Column: LGA, or a spending addiction?
ST. PAUL -- You never know what the hot topic of any legislative session maybe before it starts, and you never know how or when the Legislature will complete its work.
With three months of the debate behind them and only six weeks left before the constitutional adjournment date of May 23, one of the most heated debates has been about Local Government Aid (LGA).
Republicans have been insisting on LGA reductions in order to balance the budget, but Gov. Mark Dayton has been claiming that any reduced payments to cities will result in automatic property tax increases.
This battle between the "haves" and "have-nots" has been simmering for years with growing acrimony. A key point of contention is that, as state aid payments continue to grow, is the money truly offsetting property taxes or does it just fuel more city spending?
The LGA program was created to distribute state tax dollars in order to help provide a basic level of service statewide. It started in the seventies by redistributing income and sales tax dollars to cities across the state based on a complex formula that includes such things as population, property tax base, traffic accidents and several other factors.
The concept was cities with lower property tax values would have to enact higher property taxes in order to pay for basic public services. Cities with higher property values could charge less in order to provide the same level of service. With this aid-distribution plan, the Legislature also imposed a restriction against cities imposing local sales or income taxes to provide a level playing field statewide.
Fast forward 40 years and you have a heated debate at the State Capitol about who is trying to level the field and who is working to rip up the field.
Currently, the state is budgeting to distribute $536.7 million in 2011 and $527.1 million in 2012 to 762 cities across the state. House legislation reduces that amount by $74.6 million and removes LGA payments to Minneapolis, St. Paul and Duluth, while in the Senate they reduce payments by $101.8 million.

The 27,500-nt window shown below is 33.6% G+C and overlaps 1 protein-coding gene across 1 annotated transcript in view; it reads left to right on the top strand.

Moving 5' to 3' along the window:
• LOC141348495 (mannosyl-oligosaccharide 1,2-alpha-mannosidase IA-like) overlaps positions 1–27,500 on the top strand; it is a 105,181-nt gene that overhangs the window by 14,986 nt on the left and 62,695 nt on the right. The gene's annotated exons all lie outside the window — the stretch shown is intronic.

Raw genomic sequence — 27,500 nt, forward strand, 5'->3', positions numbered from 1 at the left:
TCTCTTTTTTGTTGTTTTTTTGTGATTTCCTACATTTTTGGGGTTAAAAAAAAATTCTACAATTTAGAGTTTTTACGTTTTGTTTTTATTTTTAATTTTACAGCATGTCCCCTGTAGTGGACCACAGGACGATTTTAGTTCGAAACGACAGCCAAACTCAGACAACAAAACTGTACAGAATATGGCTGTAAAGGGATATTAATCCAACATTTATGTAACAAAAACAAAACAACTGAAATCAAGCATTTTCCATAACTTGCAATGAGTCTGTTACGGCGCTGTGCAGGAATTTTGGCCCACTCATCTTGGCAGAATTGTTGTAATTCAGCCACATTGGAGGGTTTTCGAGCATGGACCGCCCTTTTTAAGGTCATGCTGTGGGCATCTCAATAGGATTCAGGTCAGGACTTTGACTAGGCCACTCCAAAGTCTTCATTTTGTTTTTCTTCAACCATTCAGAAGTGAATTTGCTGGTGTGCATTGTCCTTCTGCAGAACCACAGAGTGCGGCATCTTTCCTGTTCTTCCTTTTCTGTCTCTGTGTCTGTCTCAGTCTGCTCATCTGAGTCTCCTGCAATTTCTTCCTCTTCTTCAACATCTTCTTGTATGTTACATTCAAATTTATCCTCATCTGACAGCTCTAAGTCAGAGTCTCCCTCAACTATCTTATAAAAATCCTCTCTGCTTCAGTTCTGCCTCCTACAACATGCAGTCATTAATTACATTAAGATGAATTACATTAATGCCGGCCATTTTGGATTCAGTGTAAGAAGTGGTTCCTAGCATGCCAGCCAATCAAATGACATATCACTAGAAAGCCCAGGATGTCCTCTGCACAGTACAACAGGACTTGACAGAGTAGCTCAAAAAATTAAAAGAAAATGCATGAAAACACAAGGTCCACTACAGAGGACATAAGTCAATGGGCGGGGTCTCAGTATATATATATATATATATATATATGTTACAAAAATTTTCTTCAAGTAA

But there is another side to this debate -- an erosion of the prohibition on local option sales taxes, giving some cities revenue from both state aid and a local sales tax.
To date that list includes 23 cities that have local sales taxes ranging from .05 percent to 1 percent. In most cases the sales tax is dedicated to pay for only certain projects, but in Duluth the 1 percent sales tax can be used for any general city purpose. Each of these local sales taxes has been approved with a local referendum, except -- of course -- in Hennepin County where the ballpark tax was exempted from a vote by the people.
With LGA payments growing and more and more cities wanting to impose local sales taxes, the Legislature must grapple with the question of which cities should receive state aid and how much. Faced with this dilemma, the Senate Taxes Committee had selected to allow any city in Minnesota to impose a local sales tax by referendum, but also included an offset in local government aid. However, when the tax bill came to the Senate floor for debate, more rational thinking prevailed. The provision to open the floodgates for locally mandated sales taxes was removed.
For almost 40 years Minnesota has been a "high aid" state, providing hundreds of millions of dollars to cities across the state. For the most part, this prevented a patchwork of local sales taxes based on which city or town had the most retail business. But as many big box-stores build outside the city limits and small towns dwindle, the states distribution formula has failed to level the playing field. Almost half of Minnesota's population lives in communities that receive zero LGA, while some cities receive more state aid than they levy in property taxes.
With more and more cities wanting a local sales tax in additional to their state aid, it's time for the legislature to wipe the slate clean and start over. Currently the state distributes over half a billion dollars per year to cities that for the most part only make local government spending decisions.
Perhaps citizens would be more aware of city spending if they had to pay the entire bill, rather than only a fraction of the true cost for the services they receive. Thankfully, the State Senate delayed opening the floodgates on local sales taxes until they can more closely examine how and when cities should be allowed to tax non-residents. After all, this is another case of taxation without representation.
Phil Krinkie is a former state representative and president of the Taxpayers League of Minnesota.